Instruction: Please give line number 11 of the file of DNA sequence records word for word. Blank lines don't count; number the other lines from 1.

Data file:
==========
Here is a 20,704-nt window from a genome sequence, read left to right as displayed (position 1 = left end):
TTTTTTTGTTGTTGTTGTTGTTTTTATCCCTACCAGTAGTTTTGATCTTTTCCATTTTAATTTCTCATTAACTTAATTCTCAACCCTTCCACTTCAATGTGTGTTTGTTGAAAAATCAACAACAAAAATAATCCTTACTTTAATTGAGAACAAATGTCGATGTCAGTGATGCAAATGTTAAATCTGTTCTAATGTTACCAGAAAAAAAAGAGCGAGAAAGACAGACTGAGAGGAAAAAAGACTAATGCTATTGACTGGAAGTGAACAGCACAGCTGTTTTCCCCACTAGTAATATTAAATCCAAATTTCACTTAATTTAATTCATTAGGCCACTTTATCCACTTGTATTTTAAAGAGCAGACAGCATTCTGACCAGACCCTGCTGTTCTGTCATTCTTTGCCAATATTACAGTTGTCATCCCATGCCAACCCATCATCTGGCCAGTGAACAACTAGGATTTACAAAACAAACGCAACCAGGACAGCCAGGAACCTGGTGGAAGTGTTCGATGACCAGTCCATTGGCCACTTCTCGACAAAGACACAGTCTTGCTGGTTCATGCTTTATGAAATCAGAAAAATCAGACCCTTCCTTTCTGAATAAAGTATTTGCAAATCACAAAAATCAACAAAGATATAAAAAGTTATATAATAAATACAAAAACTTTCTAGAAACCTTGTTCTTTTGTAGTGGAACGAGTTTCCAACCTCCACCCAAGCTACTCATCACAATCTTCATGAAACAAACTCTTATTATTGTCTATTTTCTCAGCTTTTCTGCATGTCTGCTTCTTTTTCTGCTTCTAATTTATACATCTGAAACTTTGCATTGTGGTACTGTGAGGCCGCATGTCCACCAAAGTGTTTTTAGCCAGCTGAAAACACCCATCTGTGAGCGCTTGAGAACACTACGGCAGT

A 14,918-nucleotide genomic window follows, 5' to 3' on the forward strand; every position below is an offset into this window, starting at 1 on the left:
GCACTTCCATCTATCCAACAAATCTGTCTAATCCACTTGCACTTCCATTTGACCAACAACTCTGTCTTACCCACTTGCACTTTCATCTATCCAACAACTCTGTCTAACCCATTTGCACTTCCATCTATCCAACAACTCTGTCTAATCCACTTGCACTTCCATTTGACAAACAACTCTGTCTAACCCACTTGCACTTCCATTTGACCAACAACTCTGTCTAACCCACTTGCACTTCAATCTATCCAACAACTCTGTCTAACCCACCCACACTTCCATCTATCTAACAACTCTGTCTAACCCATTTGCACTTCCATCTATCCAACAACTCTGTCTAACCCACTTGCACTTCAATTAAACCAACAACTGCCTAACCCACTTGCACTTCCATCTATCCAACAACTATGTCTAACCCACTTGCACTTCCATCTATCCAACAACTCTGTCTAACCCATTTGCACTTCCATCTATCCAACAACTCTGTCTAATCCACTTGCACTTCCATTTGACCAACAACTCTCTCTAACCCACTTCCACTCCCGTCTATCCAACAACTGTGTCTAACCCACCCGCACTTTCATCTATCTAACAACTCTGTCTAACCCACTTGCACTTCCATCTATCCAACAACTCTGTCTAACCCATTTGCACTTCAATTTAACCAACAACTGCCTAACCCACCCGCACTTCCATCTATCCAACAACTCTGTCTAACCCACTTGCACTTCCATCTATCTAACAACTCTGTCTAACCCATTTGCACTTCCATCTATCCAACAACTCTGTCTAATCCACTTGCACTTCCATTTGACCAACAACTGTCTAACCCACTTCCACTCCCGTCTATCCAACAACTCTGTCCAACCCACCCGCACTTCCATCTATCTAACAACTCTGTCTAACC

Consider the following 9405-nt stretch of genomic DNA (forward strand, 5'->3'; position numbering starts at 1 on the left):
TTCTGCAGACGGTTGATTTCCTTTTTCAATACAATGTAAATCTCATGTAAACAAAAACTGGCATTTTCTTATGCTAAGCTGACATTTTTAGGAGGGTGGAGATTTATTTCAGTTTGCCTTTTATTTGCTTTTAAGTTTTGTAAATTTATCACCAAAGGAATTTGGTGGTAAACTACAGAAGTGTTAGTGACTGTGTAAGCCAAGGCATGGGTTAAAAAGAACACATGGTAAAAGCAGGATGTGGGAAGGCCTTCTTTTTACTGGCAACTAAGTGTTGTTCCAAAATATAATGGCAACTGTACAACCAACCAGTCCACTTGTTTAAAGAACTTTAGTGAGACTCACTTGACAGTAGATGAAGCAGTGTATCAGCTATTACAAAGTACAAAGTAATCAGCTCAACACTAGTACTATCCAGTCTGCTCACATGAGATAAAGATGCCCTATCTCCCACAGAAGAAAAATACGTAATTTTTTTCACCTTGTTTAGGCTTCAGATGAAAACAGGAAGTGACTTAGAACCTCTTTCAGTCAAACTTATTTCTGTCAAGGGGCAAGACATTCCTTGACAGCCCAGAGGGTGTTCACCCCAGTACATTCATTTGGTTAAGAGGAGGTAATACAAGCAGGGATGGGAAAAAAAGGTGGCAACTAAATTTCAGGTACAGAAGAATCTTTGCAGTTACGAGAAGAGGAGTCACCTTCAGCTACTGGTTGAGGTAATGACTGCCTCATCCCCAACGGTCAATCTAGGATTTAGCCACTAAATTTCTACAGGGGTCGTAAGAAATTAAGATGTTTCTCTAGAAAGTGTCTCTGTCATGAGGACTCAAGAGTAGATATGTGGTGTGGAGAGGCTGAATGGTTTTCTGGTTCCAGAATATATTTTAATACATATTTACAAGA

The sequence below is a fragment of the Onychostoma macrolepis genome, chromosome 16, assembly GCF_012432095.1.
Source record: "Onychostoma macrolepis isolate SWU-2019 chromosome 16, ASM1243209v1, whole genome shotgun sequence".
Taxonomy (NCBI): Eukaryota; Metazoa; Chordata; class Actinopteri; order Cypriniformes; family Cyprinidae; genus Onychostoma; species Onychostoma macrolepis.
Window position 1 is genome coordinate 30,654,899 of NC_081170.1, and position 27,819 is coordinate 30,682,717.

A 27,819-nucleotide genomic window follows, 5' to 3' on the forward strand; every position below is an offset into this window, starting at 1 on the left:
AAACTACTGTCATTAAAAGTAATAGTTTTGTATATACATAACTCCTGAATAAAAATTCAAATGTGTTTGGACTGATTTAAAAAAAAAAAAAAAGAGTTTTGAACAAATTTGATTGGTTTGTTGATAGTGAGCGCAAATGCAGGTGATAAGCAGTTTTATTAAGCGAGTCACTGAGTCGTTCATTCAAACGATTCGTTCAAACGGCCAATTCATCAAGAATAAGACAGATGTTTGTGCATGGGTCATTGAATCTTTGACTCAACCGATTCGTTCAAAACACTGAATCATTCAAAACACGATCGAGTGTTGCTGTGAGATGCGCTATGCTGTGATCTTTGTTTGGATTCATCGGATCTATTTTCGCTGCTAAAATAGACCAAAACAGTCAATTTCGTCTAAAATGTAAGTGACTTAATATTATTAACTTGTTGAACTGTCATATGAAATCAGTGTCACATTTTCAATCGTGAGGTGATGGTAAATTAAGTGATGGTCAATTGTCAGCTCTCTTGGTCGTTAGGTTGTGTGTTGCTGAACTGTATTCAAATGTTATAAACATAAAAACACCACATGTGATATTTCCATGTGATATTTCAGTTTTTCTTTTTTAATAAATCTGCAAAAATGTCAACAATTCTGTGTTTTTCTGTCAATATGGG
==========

A 27,819-nucleotide genomic window follows, 5' to 3' on the forward strand; every position below is an offset into this window, starting at 1 on the left: